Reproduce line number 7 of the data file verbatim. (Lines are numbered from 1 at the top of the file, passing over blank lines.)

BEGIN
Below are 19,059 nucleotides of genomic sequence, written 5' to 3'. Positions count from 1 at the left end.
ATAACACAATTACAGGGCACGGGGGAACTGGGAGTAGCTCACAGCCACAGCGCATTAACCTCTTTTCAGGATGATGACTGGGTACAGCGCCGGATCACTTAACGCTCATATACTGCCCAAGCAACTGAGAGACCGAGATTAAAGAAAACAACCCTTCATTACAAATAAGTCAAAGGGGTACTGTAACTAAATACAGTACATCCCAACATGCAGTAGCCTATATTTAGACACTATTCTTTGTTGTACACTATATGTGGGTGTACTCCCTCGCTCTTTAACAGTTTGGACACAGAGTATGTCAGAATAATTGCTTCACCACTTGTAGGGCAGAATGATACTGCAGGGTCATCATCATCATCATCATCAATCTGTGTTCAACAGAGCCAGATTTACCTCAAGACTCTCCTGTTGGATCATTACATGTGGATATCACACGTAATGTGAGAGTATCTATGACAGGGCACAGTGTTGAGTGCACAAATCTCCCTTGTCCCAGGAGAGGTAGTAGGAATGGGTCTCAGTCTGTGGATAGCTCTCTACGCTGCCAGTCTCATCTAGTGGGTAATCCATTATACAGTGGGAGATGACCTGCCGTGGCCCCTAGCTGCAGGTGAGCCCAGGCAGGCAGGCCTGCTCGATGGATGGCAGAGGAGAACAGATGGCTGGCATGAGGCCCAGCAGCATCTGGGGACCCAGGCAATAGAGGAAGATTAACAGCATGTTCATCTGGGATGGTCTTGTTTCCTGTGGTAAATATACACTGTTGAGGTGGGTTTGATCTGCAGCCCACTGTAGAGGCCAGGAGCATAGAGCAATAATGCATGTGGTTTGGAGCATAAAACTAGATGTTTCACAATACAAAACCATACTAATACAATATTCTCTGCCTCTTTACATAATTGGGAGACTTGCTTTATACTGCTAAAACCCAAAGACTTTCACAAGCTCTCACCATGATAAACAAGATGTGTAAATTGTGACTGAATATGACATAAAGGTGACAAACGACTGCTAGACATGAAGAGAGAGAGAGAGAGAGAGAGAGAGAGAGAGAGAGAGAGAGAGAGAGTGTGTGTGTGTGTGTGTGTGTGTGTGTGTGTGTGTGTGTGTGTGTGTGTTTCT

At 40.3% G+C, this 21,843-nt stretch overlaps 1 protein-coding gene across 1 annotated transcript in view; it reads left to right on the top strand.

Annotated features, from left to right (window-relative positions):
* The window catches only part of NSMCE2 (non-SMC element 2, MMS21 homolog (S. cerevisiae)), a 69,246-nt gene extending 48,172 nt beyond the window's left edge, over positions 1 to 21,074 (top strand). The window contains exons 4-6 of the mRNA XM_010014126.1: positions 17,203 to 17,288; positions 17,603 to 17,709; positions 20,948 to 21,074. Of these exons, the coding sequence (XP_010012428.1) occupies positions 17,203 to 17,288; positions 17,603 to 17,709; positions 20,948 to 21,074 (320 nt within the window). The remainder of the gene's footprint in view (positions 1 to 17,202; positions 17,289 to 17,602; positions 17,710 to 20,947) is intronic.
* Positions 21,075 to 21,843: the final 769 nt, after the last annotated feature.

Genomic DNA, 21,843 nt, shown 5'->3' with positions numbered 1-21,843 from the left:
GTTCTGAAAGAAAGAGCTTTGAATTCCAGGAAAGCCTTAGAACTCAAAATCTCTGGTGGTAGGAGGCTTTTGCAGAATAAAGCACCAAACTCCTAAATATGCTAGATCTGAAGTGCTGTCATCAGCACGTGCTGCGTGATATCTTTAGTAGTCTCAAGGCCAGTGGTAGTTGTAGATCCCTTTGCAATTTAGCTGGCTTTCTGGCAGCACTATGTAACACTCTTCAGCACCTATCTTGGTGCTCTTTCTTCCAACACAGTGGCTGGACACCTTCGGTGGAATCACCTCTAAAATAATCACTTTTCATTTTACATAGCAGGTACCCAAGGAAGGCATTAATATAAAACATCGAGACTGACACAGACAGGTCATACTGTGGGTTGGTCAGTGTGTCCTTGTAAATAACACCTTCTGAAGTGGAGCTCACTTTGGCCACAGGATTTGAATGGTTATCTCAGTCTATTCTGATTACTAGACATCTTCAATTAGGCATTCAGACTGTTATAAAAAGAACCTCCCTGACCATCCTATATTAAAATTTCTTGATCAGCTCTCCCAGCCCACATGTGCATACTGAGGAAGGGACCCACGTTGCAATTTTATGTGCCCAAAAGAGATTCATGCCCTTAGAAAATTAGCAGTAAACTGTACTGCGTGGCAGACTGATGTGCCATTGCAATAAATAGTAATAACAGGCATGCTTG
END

Genomic DNA, 21,843 nt, shown 5'->3' with positions numbered 1-21,843 from the left: